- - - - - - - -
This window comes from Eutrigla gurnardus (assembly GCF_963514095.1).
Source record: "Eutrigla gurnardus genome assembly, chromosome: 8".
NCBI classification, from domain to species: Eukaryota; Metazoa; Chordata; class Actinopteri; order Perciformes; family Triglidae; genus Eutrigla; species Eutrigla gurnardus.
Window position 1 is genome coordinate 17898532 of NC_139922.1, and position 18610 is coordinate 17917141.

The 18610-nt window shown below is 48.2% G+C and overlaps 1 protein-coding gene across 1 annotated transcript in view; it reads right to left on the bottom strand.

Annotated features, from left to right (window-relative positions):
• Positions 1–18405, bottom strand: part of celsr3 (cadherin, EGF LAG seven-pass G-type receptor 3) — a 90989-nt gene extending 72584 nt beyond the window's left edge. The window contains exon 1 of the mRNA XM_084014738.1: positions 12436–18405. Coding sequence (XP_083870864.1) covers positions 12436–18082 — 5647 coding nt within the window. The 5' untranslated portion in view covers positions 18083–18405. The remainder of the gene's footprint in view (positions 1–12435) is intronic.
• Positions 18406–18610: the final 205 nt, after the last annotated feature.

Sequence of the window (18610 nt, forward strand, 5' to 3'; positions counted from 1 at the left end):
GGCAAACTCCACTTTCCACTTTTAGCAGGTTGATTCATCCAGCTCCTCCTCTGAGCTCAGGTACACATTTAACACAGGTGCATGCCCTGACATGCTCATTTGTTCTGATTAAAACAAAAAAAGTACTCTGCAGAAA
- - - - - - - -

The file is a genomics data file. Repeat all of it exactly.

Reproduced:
This window comes from Eutrigla gurnardus (assembly GCF_963514095.1).
Source record: "Eutrigla gurnardus genome assembly, chromosome: 8".
NCBI classification, from domain to species: Eukaryota; Metazoa; Chordata; class Actinopteri; order Perciformes; family Triglidae; genus Eutrigla; species Eutrigla gurnardus.
Window position 1 is genome coordinate 17898532 of NC_139922.1, and position 18610 is coordinate 17917141.

The 18610-nt window shown below is 48.2% G+C and overlaps 1 protein-coding gene across 1 annotated transcript in view; it reads right to left on the bottom strand.

Annotated features, from left to right (window-relative positions):
• Positions 1–18405, bottom strand: part of celsr3 (cadherin, EGF LAG seven-pass G-type receptor 3) — a 90989-nt gene extending 72584 nt beyond the window's left edge. The window contains exon 1 of the mRNA XM_084014738.1: positions 12436–18405. Coding sequence (XP_083870864.1) covers positions 12436–18082 — 5647 coding nt within the window. The 5' untranslated portion in view covers positions 18083–18405. The remainder of the gene's footprint in view (positions 1–12435) is intronic.
• Positions 18406–18610: the final 205 nt, after the last annotated feature.

Sequence of the window (18610 nt, forward strand, 5' to 3'; positions counted from 1 at the left end):
GGCAAACTCCACTTTCCACTTTTAGCAGGTTGATTCATCCAGCTCCTCCTCTGAGCTCAGGTACACATTTAACACAGGTGCATGCCCTGACATGCTCATTTGTTCTGATTAAAACAAAAAAAGTACTCTGCAGAAA